Again, in some lighting conditions, you'll pretty much need a DSLR with a brighter lens to handle taking photos of people if you can't use a flash. That's just the way it is, due to limitations in current technology.

Any camera choice is a compromise, and the convenience factor comes into the equation (now large/heavy is it). So, you'll need to decide what compromises are acceptable within a given budget, taking things like flash range, usability without a flash, focal range (how much optical zoom), and much more to make a best choice.

Many of the forum members here have more experience with more cameras compared to me, and hopefully, you'll get some great advise if they have a better understanding of the conditions you want to use one in, and what limitations you're willing to accept.

I'm just pointing out that there are pros and cons to any camera, and just because it doesn't meet your desired needs well, doesn't mean that it's not a good camera.


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Old Jun 11, 2007, 8:38 PM   #18
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mtclimber wrote:
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reppans-

Can you share with us which camera you used and a few of the tips and tricks it took to take these beautiful night photos.

Sarah
Sure, be glad to.

The first pix is Zurich taken with the A710 and the Stones concert and Paris Vegas shots were taken with a 2002 3.2mp Canon S230 (US name) or IXUS v3 (international name).

My night shots tips/tricks are embarrassingly simple, but quite foolproof. I actually find it easier to get better night shots, than day shots. Go figure.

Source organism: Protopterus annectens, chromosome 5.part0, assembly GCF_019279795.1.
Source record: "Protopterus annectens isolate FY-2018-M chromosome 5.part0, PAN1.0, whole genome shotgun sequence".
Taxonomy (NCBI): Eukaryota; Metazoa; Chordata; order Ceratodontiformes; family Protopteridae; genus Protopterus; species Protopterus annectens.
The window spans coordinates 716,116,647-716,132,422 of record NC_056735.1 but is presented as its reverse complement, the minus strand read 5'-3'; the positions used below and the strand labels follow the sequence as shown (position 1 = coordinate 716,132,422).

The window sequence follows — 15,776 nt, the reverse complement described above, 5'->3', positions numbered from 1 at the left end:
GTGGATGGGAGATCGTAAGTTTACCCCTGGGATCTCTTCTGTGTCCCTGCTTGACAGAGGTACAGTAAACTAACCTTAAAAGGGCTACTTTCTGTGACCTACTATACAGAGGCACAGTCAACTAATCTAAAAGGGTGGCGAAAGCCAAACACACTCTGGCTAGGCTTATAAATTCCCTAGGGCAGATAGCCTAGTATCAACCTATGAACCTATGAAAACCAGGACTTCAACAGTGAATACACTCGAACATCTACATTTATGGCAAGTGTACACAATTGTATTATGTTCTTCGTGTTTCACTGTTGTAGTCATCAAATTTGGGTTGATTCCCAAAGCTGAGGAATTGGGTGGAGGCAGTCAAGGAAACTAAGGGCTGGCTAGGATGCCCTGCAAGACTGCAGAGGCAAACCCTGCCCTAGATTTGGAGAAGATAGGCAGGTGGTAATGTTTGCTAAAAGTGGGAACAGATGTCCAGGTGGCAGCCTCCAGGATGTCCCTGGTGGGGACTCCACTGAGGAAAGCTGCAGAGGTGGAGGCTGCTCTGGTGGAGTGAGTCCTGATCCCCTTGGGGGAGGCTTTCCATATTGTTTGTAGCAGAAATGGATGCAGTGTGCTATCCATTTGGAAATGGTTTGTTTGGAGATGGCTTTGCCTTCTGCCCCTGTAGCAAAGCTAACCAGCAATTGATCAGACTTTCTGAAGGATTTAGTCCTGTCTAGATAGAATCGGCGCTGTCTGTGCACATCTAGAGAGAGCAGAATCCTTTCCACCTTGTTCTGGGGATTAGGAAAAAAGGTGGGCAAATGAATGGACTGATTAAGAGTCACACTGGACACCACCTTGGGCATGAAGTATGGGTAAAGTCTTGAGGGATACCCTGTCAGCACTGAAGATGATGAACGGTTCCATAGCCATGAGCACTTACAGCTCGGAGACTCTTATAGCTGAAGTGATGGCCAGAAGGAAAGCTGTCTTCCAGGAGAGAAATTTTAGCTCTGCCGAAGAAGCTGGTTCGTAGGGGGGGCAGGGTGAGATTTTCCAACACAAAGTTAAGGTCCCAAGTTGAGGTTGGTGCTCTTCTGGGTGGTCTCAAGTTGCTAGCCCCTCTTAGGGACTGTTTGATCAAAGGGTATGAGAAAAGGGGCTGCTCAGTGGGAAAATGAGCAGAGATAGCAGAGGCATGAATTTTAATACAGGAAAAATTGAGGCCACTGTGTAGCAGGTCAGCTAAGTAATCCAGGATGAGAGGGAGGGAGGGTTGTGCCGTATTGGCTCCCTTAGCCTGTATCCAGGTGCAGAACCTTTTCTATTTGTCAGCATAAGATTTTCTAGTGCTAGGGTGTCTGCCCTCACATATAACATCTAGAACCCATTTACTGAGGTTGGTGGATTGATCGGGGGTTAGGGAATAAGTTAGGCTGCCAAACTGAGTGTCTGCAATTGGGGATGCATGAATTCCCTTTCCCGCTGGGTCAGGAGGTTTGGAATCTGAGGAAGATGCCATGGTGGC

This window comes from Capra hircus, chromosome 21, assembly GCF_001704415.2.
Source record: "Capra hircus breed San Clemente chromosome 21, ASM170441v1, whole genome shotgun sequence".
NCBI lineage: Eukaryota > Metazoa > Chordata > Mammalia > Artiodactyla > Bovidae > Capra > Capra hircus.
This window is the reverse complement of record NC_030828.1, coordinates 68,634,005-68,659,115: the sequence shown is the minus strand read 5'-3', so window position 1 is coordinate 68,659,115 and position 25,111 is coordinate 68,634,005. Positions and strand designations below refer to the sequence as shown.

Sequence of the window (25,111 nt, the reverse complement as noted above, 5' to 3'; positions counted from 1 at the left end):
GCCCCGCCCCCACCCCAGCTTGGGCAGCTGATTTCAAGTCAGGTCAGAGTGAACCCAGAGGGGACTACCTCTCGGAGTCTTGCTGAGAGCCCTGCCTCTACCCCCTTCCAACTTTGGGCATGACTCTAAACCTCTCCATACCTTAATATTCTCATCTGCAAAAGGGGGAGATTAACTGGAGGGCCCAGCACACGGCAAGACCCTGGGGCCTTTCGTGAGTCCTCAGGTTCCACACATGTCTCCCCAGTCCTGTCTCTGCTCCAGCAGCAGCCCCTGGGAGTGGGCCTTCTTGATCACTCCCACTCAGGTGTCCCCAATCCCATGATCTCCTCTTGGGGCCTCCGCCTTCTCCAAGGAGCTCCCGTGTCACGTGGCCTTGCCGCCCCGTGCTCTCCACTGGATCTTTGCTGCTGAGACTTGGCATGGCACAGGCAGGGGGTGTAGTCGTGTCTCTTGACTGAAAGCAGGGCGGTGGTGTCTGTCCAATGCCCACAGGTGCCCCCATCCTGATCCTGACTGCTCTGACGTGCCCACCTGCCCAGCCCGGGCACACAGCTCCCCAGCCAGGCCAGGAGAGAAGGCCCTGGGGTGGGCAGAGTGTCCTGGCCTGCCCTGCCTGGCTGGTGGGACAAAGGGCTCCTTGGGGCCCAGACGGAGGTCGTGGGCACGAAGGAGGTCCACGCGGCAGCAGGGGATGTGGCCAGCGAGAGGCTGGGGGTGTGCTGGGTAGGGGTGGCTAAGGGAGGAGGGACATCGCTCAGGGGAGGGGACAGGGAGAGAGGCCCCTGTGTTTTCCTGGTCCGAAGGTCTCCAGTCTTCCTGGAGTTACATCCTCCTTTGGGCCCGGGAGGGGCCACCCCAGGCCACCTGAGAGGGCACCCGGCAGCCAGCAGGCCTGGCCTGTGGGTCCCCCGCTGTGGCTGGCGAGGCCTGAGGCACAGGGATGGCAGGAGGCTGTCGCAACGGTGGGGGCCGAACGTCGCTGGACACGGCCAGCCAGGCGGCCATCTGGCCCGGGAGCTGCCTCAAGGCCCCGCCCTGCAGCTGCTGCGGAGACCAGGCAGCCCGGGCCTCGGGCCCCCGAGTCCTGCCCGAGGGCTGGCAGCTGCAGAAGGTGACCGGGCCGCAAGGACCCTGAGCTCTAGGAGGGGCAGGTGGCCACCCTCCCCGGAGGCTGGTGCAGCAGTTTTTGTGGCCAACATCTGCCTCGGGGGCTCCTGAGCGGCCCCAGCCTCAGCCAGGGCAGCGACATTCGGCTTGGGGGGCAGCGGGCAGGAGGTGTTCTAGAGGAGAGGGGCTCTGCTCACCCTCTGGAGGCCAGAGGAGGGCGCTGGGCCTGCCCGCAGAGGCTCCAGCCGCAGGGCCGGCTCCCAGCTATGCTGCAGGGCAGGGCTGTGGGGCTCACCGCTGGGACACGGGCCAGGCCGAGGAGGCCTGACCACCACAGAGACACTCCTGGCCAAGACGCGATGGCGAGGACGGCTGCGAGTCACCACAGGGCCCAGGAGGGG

- I usually use a garbage can, wall or bench for a tripod (hate carrying bulky stuff and a major reason I settled on the 710).
- I use the self timer to trip the shutter without touching the camera.
- I lock ISO down to 80 or 100.
- Then I pretty much just rely on automatic exposure, or the program mode on the 710, with one important adjustment - exposure compensation.
- Night shots are supposed to be dark so I always set the EV somewhere between -0.67 and -1.67, depending upon how much light is on the subject. So, for well lit subjects (Zurich and Stones pics) EV is -0.67, and for the Paris Vegas shot, with it's more subtle lighting, is set at EV -1.67.
- With the 710's full manual controls, I may use time or aperture priority if I want to blurr motion, or play with depth of field, but I always let the camera's light meter select the other open variable, subject to my negative EV setting.

That's about it.....


Oh and to Nies07 - are you aware of the Canon's "safety zoom" feature? It allows you to get up to 24 times zoom with little loss in image quality, but at a reduced picture size, which may not matter depending upon your desired print sizes. It is effectively an in camera cropping tool.

A couple of safety zoom shots of the moon from the 710 at 24x effective zoom:




Safety zoom:

http://web.canon.jp/imaging/psa710is/fea-2-e.html
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Old Jun 11, 2007, 11:10 PM   #19
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reppanns-

Your photos are terrific! They make the Canon A-710IS look brilliant. Thanks for your tips and tricks, they are very helpful.

Sarah
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Old Jun 12, 2007, 1:48 PM   #20
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Oh yes, I meant the Z612.
I understood Steve in a way, that the z612 is better than the z712 can this be?

After that great samples, i'm thinking about the A710 too.

And thanks for that good explanation! I have nothing against using flash, but if you're in a hall or something, no flash will be far enough...
And the z612 isn't good in that point? I thought because of the image stabilisation it'll be better than my ixus. How is this point about the a710?

Oh oh...this is so hard.